Monday, January 11, 2010

I wish real celebrities sent me emails

This morning, I got an email from Michael Jordan.

Was it from THE Michael Jordan, you ask? The world famous basketball player who starred in the movie SpaceJam with Bugs Bunny?
Probably not. Unless he’s moonlighting as a public relations professional for an upscale retirement community in South Carolina.

Of the 50-plus emails I get each day about happenings, events, oyster roasts, chili cook-offs, honor rolls, etc., all from people wanting, hoping, needing to get the info published in the paper, reading the name “Michael Jordan” immediately grabbed my attention.
What a great marketing tool! I thought. Create email addresses with famous people's names!
Oh, Katherine Heigl wants me to go to the Habitat for Humanity meeting? Sure!
Hugh Jackman wants me to attend the ribbon cutting for a new dentist in town? Sign me up!
Yes, I realize that Michael Jordan the public relations professional probably just happened to be named after the celebrity (better than Michael Bolton), but still...I excitedly opened his email. Marketing at work!

Press releases have long dominated what gets printed at our newspaper. As a true “community paper,” there’s also a big trend for parents to drop off handwritten “student kudos” regarding their children, usually a photo and a two-page article.
The children in these photos are always doing something grand, like horseback riding or playing a tuba, and it's up to us to transcribe it on the computer.

Last summer, I remember typing up a particularly creepy letter about a seventh grader who spent all summer attending violin camp in Florida.
As I started typing (and reading) the article, the camp began to sound less like a camp and more like a religious cult.
I had to severely cut out large paragraphs of the write-up because I didn’t want to include information about how a seventh grader and his priest would “eat Jell-O together after dinner and talk about the Bible.” FOR SIX WEEKS.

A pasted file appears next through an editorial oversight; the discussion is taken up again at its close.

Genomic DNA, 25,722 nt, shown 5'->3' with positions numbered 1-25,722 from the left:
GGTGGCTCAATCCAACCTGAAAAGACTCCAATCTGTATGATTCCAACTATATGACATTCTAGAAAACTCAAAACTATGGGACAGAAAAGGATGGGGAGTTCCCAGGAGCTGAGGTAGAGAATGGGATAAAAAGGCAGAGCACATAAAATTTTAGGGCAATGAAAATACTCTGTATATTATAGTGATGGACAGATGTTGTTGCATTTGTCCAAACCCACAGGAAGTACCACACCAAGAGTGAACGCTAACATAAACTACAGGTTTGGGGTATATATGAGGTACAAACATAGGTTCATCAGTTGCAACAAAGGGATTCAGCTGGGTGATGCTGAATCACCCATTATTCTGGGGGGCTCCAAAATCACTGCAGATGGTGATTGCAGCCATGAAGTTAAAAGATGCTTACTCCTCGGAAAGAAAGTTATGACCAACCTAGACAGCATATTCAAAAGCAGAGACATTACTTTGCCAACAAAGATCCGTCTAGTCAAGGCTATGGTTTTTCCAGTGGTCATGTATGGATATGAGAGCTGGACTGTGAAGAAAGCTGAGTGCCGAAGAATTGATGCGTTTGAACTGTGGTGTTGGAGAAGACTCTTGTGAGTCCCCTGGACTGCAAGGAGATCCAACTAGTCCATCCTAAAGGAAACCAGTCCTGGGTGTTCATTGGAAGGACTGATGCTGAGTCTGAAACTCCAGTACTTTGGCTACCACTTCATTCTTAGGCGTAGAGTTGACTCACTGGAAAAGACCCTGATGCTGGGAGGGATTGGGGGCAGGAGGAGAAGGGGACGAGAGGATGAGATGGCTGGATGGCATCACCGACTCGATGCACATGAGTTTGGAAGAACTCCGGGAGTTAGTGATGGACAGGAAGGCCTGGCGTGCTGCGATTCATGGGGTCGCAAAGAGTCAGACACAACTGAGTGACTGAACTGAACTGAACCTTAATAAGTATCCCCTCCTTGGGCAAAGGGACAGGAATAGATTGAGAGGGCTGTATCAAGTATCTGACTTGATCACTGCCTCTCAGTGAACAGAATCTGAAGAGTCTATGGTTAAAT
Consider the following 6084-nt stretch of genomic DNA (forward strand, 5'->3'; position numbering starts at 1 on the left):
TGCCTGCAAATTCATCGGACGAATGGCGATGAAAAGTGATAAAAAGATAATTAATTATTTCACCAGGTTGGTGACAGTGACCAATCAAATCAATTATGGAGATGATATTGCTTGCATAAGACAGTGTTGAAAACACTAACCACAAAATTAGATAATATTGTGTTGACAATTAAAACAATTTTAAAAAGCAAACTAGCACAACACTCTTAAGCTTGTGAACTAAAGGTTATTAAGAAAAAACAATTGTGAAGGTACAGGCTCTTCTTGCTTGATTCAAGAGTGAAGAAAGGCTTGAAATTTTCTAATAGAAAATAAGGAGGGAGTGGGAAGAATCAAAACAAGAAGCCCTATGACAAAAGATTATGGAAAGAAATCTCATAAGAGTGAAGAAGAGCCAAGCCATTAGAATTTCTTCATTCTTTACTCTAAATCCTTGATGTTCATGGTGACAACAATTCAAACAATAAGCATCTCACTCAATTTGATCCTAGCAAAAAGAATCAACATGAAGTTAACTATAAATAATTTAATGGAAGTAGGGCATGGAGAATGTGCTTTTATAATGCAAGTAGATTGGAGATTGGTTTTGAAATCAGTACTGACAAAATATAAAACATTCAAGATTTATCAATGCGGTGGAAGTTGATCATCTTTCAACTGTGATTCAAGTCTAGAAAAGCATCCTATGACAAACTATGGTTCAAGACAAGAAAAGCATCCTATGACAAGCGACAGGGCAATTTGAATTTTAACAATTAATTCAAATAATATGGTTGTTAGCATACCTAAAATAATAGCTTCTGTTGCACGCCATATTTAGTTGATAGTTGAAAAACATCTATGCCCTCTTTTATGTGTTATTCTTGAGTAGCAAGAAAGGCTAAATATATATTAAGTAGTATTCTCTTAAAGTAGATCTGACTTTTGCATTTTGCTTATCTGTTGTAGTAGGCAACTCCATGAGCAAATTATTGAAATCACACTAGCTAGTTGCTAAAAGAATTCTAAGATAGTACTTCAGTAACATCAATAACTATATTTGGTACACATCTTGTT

Sometimes, press releases are funny, intentionally or not.
One that I'm pretty sure was meant to be funny centered around a hair stylist who came to town in hopes of breaking the Guinness Book of World Records for the most number of haircuts given in 24 hours. (Why did he come to our town specifically to try and break this record? I don't know, maybe the majority of the population in South Carolina needs a trim.)

He ended up winning the record, giving 340 haircuts in 24 hours, shattering the old record of a mere 300 cuts in a day.
It was quite a feat, since “he was not able to simply shear heads. He had to perform complete haircuts with approval from Guinness judges,” according to the press release.

He also broke two other records - the fastest haircut (55 seconds) as well as the most haircuts in one hour (34).
His catch phrase? “It is time to put your man pants on.”
What?

I know that one is hard to beat, but for me, the press release that takes the cake (no pun intended) came last year from an organization that helps people lose weight.
Of all the doctors the national organization could have quoted about losing weight, they chose DR. SKELETON, the head of pediatrics at a northeastern hospital. No, seriously.
“I know how hard it is for people to lose weight,” said Dr. Skeleton. “I know how it’s a constant struggle for some to maintain healthy body weight.”
I found it so hilariously insulting. I mean, who wants sympathetic advice about losing weight from a skeleton??
I could just imagine an actual skeleton giving these words of wisdom, like the one in science class, his hinge jaw opening and closing.
"Don't use too much salt! Bad for the arteries!" (like he even has arteries)
"Exercise!" (like he even has muscles)
And then I imagine him demonstrating healthy eating by putting some carrots in his mouth and having them fall out of his stomach.

I find it makes the workday go by faster to find the humor in the small things. In the time it took me to write this, I received 17 emails that need attention. Unfortunately, none are from celebrities.

-Jenny

1 comment:

  1. What kind of jello was it?? Lime? or dirty jello??

    ReplyDelete

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